As we mentioned in our Weekly Update for July 28th 2017, the Office of the Superintendent of Financial Institutions (OSFI) released a set of proposals that would serve to tighten up the conventional mortgage market. The objective of these proposals is to protect would-be home buyers from over-extending themselves during our current low-rate environment against further rate increases; additionally, the measures look to protect banks from creditor default risk.
On a more basic level, the proposed measures have been put forth to protect the economy overall. Canadians owed an average of $1.67 per $1 of disposable income, according to a debt-to-income report released by Statistics Canada in December of 2016. The Bank of Canada, as well as many of the “Big 5” banks, has been vocal about household debt levels. The Bank of Canada has also raised concern over inflated house prices in major Canadian markets such as Toronto, Vancouver, and recently including Victoria and Hamilton. Rising rates and an uptick in unemployment could lead to increased mortgage defaults.
How Would It Work?
The counteractive proposal for uninsured, conventional mortgages would require potential buyers to qualify for their mortgage using a new stress-test qualifying interest rate. Where the high-ratio stress-test rate is simply the Bank of Canada’s 5-year fixed rate (recently raised to 4.84%), the conventional stress-test rate would be the street rate offered by the lender plus 200 basis-points (2%).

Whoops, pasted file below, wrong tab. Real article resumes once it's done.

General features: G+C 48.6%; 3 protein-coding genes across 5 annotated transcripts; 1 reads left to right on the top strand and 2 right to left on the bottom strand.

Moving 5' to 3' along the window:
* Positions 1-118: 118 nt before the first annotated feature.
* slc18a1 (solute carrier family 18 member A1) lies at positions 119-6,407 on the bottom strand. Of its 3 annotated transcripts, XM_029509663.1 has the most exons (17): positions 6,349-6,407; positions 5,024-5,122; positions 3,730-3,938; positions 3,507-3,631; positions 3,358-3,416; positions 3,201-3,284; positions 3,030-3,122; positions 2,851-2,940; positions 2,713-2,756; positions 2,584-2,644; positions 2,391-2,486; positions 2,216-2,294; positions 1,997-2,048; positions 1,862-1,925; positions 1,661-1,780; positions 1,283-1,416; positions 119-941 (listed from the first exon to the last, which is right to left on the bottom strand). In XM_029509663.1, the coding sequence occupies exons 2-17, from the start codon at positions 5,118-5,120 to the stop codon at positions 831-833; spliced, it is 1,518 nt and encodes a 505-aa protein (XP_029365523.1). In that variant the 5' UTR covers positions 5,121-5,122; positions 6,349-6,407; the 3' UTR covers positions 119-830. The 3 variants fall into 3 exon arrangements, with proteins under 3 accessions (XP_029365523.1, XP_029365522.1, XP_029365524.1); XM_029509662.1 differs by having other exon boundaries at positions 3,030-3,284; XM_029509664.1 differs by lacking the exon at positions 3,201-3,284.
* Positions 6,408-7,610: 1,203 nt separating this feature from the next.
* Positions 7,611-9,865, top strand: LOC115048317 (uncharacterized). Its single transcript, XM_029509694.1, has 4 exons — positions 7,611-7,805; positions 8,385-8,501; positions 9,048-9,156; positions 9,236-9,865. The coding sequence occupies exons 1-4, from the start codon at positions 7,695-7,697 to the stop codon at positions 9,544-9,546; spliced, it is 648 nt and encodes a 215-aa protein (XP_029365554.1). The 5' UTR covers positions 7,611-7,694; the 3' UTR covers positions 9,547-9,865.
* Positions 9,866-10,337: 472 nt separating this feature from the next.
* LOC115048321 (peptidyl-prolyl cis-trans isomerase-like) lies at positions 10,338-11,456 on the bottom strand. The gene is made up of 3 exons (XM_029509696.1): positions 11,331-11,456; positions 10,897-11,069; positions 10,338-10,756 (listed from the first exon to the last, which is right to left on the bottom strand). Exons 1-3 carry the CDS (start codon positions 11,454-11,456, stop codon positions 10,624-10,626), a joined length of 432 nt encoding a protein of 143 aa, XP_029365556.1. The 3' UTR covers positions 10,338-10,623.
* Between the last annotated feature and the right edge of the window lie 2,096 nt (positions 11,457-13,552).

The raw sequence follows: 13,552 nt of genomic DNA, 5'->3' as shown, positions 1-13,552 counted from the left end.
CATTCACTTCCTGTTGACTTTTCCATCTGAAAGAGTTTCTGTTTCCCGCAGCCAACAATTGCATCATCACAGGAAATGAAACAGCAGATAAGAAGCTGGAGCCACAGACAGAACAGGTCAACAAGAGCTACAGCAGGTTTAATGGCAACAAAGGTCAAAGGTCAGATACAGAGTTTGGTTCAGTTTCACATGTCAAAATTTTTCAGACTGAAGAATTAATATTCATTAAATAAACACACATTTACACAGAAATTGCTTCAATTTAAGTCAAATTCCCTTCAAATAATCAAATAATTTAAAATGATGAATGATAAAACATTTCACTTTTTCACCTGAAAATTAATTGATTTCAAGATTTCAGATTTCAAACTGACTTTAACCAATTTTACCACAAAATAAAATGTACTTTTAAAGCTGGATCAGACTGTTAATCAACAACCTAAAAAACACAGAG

So, let’s say you have a mortgage rate offered by your bank or credit union for 2.85%. When qualifying, your bank/credit union would use the stress-test rate of 2.85% + 2.00% = 4.85%. The logic is simple: if you can qualify – and afford – your payments at a rate of 4.85% in this case, then surely, you’ll be able to absorb an interest rate hike of 25bps (as we’ve experienced twice now in the last 3 months).
Of course, it’s important to remember that the borrower would only be exposed to the increased rate when their current mortgage term expires.
What’s the Bottom Line?
Analysts believe that if enacted, prospective borrowers would lose about 20% of their purchasing power. For instance, if without the stress-test, a borrower could qualify for a $1 Million mortgage, when using the stress-test, the same borrower would only qualify for an $800K mortgage.
If enacted, this proposal would look to cool the overheated Canadian real estate markets with a more precise, surgical approach, rather than the more broad-based interest rate hikes (which affect the economy overall due to cost of borrowing, the effect on the Canadian dollar, etc).